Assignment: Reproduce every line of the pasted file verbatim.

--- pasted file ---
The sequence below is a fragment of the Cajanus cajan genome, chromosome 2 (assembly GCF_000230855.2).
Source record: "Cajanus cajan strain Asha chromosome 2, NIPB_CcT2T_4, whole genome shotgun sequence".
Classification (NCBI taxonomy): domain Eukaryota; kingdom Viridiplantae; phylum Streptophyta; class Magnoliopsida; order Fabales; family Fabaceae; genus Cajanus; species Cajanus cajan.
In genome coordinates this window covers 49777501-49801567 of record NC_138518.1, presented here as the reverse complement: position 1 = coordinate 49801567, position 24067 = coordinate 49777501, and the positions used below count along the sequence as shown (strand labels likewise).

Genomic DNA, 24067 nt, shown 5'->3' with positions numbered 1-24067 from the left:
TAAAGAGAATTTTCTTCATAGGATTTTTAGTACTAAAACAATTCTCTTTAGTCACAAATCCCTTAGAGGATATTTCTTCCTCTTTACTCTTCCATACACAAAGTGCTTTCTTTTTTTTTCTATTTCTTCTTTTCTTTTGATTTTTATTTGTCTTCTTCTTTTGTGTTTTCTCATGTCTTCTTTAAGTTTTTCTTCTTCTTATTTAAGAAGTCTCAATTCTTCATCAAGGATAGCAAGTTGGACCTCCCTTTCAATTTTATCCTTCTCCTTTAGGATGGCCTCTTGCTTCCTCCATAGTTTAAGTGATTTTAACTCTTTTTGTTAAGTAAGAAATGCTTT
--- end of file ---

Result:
The sequence below is a fragment of the Cajanus cajan genome, chromosome 2 (assembly GCF_000230855.2).
Source record: "Cajanus cajan strain Asha chromosome 2, NIPB_CcT2T_4, whole genome shotgun sequence".
Classification (NCBI taxonomy): domain Eukaryota; kingdom Viridiplantae; phylum Streptophyta; class Magnoliopsida; order Fabales; family Fabaceae; genus Cajanus; species Cajanus cajan.
In genome coordinates this window covers 49777501-49801567 of record NC_138518.1, presented here as the reverse complement: position 1 = coordinate 49801567, position 24067 = coordinate 49777501, and the positions used below count along the sequence as shown (strand labels likewise).

Genomic DNA, 24067 nt, shown 5'->3' with positions numbered 1-24067 from the left:
TAAAGAGAATTTTCTTCATAGGATTTTTAGTACTAAAACAATTCTCTTTAGTCACAAATCCCTTAGAGGATATTTCTTCCTCTTTACTCTTCCATACACAAAGTGCTTTCTTTTTTTTTCTATTTCTTCTTTTCTTTTGATTTTTATTTGTCTTCTTCTTTTGTGTTTTCTCATGTCTTCTTTAAGTTTTTCTTCTTCTTATTTAAGAAGTCTCAATTCTTCATCAAGGATAGCAAGTTGGACCTCCCTTTCAATTTTATCCTTCTCCTTTAGGATGGCCTCTTGCTTCCTCCATAGTTTAAGTGATTTTAACTCTTTTTGTTAAGTAAGAAATGCTTT